Degree Granting Department
Amnesic shellfish poisoning, Diatom, Domoic acid, Florida, Gulf of Mexico, Shellfish
Domoic acid (DA), a potent neurotoxin that has the potential to cause amnesic shellfish poisoning (ASP), is produced by members of the marine diatom genus Pseudo-nitzschia. Outbreaks of ASP in humans and of DA poisoning in birds and marine mammals have been reported across the United States and Canada since the late 1980's. Pseudo-nitzschia species can be extremely abundant in Florida waters, with densities often exceeding 106 cells/L, and sometimes exceeding 107 cells/L. Based on preliminary data, it is evident that at least nine species of Pseudo-nitzschia are found in Florida coastal waters. At least six of these species are known to produce DA in other parts of the world, and some are morphologically identical to some of the major toxin-producing species in Californian and Canadian waters. Despite the strong presence of Pseudo-nitzschia, there has never been a report of ASP or a DA-related animal mortality event from Florida.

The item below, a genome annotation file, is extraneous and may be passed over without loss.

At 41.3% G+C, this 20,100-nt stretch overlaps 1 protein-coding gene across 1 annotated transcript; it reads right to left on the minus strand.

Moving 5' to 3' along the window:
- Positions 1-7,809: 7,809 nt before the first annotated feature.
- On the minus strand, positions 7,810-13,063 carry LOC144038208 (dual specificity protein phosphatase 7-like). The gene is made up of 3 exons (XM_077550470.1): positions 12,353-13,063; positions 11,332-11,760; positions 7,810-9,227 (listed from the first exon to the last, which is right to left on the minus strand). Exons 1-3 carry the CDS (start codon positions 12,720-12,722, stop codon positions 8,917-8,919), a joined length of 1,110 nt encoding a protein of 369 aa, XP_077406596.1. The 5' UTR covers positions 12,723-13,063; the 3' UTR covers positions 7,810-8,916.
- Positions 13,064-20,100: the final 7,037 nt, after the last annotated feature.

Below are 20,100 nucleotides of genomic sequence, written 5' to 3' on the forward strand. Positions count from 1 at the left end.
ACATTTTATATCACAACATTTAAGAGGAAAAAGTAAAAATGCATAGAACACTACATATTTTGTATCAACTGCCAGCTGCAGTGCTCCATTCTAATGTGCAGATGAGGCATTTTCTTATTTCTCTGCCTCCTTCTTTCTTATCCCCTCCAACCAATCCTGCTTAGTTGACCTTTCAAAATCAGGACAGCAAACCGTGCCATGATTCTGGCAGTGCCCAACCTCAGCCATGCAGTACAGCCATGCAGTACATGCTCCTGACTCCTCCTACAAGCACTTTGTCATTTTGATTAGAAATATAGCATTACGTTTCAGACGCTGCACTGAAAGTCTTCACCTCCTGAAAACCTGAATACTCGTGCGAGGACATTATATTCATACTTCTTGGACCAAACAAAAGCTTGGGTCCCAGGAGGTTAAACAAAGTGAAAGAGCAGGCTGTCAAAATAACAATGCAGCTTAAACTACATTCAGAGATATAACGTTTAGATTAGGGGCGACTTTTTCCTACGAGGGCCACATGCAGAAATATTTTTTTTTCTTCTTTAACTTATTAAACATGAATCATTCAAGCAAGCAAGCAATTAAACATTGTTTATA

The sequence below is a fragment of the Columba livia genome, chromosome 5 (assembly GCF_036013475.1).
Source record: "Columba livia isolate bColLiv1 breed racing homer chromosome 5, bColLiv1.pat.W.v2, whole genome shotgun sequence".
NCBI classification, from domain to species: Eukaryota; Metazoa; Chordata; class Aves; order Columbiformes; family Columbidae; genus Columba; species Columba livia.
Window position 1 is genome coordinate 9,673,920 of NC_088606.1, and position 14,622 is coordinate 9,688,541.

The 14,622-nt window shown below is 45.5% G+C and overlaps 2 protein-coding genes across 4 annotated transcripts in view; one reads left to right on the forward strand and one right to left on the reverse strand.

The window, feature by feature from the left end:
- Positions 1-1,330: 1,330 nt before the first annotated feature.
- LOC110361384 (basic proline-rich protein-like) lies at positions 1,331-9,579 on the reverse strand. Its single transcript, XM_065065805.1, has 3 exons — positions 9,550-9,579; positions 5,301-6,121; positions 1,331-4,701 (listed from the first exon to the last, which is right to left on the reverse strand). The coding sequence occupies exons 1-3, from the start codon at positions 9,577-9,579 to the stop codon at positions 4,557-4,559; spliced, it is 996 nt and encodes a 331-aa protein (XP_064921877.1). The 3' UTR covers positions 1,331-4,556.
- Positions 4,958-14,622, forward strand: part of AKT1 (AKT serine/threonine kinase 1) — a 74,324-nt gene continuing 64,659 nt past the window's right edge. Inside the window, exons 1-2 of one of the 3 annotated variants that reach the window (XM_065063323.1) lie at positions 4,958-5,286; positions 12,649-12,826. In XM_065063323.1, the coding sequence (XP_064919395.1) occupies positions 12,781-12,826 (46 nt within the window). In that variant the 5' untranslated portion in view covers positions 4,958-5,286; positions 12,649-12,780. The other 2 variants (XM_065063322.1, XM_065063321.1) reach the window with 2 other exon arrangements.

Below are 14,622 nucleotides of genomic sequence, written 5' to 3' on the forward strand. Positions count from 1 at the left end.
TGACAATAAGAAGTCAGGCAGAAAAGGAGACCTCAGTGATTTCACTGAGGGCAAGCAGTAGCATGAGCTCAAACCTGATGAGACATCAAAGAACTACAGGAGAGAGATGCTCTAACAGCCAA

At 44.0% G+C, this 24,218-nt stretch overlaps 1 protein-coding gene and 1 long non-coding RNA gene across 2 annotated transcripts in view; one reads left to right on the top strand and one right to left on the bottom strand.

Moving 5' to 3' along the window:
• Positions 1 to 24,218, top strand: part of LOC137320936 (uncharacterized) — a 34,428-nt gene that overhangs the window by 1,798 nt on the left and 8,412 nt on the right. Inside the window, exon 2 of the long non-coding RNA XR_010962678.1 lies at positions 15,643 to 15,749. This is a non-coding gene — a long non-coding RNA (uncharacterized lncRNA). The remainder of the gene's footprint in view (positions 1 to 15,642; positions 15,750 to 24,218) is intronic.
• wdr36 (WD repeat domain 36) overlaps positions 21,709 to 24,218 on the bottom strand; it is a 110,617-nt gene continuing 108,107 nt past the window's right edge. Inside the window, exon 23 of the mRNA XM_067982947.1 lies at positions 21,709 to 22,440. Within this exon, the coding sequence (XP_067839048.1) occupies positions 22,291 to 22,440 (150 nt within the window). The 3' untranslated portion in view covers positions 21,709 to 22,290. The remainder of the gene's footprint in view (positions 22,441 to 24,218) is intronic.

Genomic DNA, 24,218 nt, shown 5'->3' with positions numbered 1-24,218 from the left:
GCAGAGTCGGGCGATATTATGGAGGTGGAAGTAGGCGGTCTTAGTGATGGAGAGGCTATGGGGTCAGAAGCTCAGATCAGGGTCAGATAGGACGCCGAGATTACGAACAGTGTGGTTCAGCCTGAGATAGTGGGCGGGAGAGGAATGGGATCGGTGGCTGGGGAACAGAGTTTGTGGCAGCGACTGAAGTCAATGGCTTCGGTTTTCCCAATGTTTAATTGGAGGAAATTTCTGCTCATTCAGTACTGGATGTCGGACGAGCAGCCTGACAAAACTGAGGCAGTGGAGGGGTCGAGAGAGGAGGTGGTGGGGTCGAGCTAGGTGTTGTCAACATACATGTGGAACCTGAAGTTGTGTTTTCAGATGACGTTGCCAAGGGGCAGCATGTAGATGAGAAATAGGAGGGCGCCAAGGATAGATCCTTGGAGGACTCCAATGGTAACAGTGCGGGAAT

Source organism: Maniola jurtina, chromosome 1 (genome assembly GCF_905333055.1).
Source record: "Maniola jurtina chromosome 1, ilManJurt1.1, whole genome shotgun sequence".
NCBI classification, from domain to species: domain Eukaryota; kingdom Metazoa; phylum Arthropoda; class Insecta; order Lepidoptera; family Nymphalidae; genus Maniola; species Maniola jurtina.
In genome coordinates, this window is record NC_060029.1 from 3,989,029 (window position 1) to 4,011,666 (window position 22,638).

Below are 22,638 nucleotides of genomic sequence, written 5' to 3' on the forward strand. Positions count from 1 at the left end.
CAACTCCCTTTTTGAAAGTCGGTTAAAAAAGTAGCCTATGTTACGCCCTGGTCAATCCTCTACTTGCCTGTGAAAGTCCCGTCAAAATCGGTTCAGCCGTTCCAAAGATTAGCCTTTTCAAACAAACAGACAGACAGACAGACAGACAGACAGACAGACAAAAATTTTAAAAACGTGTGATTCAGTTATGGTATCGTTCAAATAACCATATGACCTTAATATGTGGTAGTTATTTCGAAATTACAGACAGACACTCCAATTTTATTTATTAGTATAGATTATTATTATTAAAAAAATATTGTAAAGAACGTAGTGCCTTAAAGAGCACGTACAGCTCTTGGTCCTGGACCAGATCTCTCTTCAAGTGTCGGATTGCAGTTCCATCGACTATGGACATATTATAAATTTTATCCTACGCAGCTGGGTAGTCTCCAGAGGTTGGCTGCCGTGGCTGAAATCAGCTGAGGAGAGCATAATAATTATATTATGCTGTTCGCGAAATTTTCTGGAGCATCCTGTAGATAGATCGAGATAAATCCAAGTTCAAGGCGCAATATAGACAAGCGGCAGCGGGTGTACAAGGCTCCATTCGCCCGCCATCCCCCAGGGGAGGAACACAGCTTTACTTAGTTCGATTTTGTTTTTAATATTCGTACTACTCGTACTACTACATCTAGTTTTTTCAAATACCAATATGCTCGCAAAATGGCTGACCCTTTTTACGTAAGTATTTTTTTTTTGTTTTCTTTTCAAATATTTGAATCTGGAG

Data collected from 2004 to 2011 show maximum Pseudo-nitzschia abundances exceeded 4 x 107 cells/L. Six species of Pseudo-nitzschia were identified from central west and southwest Florida waters via light and electron microscopy. This is the first report of P. micropora from the Gulf of Mexico. Additionally P. calliantha, P. cuspidata, and P. pungens were identified as producers of DA in Florida coastal waters; although cell quotas of DA were low. Low levels of DA were detected in about one third of the water samples analyzed and DA concentrations measured in the majority of shellfish from the study area were at least an order of magnitude below the regulatory limit of 20 µg/g, suggesting that Pseudo-nitzschia currently poses little threat to human health in Florida. However, DA production in Pseudo-nitzschia species has been shown to be variable and dependent on nutrient conditions, indicating that the potential for DA-related events to occur in Florida warrants further investigation.
Scholar Commons Citation
O'dea, Sheila, "Occurrence, Toxicity, and Diversity of Pseudo-nitzschia in Florida Coastal Waters" (2012). Graduate Theses and Dissertations.